Salvation before the Courts: Religion Freedom, Bodies and Law in South Africa
Marian Burchardt (University of Leipzig)
Paper short abstract:
This paper discusses contestations of religious citizenship in South Africa in the judicial realm. It offers an ethnographic account of the investigations in 2017/18 of a governmental commission into practices of Pentecostal churches deemed harmful for believers' health, and financial fraud.
Paper long abstract:
This paper discusses contestations of religious citizenship in South Africa in the judicial realm. Over the post-apartheid period, religious activism promoting the right to religious freedom has become increasingly vocal and institutionalized. This activism emerged as a response to the gradual expansion of liberal rights, in particular around gender and sexuality since 1994. At the same time, there have been repeated media scandals centering the presumably criminal practices of some religious groups, in particular Pentecostal churches and a growing sense that religious groups used the legal idiom of religious freedom to cover obscure activities. This paper follows on such allegations by exploring how they are discussed among Pentecostals in the South African city of Cape Town and among the members of a governmental commission (the so-called Commission on the Right of Cultural, Linguistic and Religious Communities) that was tasked to explore and adjudicate them in 2017. In particular, the commission assessed charges against several Pentecostal churches of engaging in practices that were deemed harmful for believers' health, and financial fraud. The paper provides an ethnographic account of these investigations and uses them as a prism to explore the paradoxes, aporia and limits of religious citizenship in a liberal postcolonial polity.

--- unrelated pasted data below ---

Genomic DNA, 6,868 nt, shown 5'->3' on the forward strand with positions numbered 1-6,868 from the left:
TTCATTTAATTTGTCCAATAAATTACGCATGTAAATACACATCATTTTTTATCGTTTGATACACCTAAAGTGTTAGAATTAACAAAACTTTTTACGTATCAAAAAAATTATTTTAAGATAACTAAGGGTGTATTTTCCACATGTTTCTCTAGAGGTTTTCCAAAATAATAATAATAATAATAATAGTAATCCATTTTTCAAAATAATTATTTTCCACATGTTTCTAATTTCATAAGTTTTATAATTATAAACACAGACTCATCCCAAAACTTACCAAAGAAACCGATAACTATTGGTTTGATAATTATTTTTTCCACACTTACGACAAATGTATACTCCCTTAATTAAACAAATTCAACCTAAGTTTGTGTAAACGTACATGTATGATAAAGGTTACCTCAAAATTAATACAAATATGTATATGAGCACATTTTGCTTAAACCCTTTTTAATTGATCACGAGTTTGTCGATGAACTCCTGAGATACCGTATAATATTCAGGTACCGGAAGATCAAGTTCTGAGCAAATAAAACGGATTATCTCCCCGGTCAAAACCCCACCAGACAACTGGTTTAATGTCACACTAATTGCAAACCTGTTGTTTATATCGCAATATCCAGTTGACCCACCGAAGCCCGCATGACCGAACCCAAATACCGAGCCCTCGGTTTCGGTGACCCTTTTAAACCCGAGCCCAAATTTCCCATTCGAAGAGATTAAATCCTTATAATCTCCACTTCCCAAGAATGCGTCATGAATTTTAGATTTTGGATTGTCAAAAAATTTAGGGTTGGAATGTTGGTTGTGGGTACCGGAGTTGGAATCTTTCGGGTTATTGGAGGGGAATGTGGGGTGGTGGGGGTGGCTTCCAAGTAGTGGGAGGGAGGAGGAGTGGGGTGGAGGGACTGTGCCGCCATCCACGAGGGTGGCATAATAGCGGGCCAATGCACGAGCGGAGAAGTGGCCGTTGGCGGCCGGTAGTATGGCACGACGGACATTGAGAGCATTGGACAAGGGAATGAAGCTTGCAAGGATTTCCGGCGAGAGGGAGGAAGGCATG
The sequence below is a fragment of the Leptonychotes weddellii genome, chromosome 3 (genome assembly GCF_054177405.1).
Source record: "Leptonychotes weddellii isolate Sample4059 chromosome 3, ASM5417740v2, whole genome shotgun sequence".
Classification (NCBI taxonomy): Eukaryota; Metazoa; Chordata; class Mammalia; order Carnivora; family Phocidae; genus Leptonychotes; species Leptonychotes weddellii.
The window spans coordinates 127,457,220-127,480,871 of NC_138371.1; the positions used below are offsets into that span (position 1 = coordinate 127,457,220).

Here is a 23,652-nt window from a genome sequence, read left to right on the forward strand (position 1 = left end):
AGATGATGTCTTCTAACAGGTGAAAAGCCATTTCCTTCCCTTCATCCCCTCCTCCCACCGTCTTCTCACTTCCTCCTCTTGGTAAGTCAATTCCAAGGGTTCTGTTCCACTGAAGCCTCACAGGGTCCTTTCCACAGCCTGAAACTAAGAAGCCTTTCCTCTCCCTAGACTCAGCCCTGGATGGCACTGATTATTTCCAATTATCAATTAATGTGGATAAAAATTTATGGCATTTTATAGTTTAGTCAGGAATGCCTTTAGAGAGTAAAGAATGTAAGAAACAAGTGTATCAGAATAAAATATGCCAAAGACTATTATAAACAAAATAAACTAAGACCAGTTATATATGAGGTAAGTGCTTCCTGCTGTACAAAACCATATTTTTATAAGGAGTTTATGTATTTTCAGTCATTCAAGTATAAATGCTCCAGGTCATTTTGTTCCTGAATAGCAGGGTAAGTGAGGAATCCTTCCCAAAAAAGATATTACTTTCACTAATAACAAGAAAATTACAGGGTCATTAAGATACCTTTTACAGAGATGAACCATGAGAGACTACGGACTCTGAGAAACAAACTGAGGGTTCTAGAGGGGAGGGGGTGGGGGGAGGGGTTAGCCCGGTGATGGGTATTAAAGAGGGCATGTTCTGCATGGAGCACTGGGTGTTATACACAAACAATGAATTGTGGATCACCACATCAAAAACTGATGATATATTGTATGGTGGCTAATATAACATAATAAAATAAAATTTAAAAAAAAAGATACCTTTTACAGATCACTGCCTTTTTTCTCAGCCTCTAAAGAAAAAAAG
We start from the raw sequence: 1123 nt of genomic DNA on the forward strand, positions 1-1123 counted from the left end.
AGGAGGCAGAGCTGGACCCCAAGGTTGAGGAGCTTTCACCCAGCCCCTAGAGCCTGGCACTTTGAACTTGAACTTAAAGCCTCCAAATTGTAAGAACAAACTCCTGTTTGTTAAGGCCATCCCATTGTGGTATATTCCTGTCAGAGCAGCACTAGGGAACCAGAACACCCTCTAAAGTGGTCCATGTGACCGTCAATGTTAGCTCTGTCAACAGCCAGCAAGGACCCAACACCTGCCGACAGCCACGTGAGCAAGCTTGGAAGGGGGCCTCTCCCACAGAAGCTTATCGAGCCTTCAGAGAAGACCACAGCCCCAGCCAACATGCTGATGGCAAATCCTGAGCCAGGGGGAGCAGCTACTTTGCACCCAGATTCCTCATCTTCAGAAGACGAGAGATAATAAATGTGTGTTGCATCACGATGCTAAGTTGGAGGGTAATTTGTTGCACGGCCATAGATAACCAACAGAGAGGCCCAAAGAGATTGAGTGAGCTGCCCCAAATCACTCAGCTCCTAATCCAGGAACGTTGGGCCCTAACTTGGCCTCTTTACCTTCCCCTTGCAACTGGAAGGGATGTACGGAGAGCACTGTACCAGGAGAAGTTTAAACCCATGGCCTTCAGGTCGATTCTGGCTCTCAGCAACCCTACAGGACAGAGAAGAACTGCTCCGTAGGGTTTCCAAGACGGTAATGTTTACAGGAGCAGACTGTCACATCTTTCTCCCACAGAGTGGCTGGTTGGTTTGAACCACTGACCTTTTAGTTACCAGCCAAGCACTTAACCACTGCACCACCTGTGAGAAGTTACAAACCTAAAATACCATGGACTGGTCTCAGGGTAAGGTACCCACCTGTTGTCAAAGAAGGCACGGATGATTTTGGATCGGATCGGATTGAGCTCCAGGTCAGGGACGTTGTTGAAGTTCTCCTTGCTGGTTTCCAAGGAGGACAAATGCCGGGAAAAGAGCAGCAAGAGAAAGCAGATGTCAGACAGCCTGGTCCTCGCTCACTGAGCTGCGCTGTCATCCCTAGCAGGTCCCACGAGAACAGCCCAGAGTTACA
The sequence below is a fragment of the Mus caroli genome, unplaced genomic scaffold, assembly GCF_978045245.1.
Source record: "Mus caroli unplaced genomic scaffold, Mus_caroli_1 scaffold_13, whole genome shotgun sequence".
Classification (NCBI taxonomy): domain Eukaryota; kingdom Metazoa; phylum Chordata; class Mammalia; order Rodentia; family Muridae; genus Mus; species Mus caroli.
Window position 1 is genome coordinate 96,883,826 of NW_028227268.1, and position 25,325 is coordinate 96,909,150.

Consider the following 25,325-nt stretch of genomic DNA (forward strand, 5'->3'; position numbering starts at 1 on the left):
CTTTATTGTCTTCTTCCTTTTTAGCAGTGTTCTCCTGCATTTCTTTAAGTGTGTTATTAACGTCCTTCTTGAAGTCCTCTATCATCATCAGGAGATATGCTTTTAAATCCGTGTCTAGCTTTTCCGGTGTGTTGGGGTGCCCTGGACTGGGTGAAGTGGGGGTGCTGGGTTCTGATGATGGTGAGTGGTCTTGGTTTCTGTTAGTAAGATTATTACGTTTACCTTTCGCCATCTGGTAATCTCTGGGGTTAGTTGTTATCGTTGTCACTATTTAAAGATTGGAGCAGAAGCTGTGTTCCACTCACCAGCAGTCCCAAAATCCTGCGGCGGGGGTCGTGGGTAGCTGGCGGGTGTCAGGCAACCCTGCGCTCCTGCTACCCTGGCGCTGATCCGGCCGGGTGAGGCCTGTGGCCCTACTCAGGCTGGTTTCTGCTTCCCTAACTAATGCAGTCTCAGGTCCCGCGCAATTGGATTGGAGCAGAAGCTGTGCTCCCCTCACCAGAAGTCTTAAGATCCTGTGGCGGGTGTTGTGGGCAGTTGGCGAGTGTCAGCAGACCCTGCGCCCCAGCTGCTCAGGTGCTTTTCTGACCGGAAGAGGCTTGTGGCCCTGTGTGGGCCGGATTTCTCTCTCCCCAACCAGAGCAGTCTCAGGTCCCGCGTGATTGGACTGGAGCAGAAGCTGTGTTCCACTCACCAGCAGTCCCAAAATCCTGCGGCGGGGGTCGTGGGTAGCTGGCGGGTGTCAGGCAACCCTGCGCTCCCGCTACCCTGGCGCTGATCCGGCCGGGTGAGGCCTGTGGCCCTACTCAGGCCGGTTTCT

Religion, citizenship and everyday practices in Africa